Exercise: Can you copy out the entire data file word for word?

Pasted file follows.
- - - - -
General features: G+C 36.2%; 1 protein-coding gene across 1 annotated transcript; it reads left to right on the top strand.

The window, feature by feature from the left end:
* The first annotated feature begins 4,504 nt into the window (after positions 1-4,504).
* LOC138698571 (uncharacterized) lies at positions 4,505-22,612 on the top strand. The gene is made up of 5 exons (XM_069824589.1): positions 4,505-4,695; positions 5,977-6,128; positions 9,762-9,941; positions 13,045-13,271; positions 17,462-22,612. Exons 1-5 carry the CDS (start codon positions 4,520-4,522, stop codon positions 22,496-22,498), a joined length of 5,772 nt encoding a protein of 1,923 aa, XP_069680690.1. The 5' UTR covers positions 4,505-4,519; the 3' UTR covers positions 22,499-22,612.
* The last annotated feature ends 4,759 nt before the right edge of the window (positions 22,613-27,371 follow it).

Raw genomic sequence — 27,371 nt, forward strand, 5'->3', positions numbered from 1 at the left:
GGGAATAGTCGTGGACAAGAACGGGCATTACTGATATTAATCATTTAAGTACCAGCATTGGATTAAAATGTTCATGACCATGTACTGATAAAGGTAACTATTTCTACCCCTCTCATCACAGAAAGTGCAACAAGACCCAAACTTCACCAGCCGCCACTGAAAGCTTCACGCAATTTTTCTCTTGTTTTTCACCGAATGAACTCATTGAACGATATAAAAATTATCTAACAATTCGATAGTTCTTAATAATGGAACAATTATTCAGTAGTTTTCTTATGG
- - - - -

General features: G+C 36.2%; 1 protein-coding gene across 1 annotated transcript; it reads left to right on the top strand.

The window, feature by feature from the left end:
* The first annotated feature begins 4,504 nt into the window (after positions 1-4,504).
* LOC138698571 (uncharacterized) lies at positions 4,505-22,612 on the top strand. The gene is made up of 5 exons (XM_069824589.1): positions 4,505-4,695; positions 5,977-6,128; positions 9,762-9,941; positions 13,045-13,271; positions 17,462-22,612. Exons 1-5 carry the CDS (start codon positions 4,520-4,522, stop codon positions 22,496-22,498), a joined length of 5,772 nt encoding a protein of 1,923 aa, XP_069680690.1. The 5' UTR covers positions 4,505-4,519; the 3' UTR covers positions 22,499-22,612.
* The last annotated feature ends 4,759 nt before the right edge of the window (positions 22,613-27,371 follow it).

Raw genomic sequence — 27,371 nt, forward strand, 5'->3', positions numbered from 1 at the left:
GGGAATAGTCGTGGACAAGAACGGGCATTACTGATATTAATCATTTAAGTACCAGCATTGGATTAAAATGTTCATGACCATGTACTGATAAAGGTAACTATTTCTACCCCTCTCATCACAGAAAGTGCAACAAGACCCAAACTTCACCAGCCGCCACTGAAAGCTTCACGCAATTTTTCTCTTGTTTTTCACCGAATGAACTCATTGAACGATATAAAAATTATCTAACAATTCGATAGTTCTTAATAATGGAACAATTATTCAGTAGTTTTCTTATGG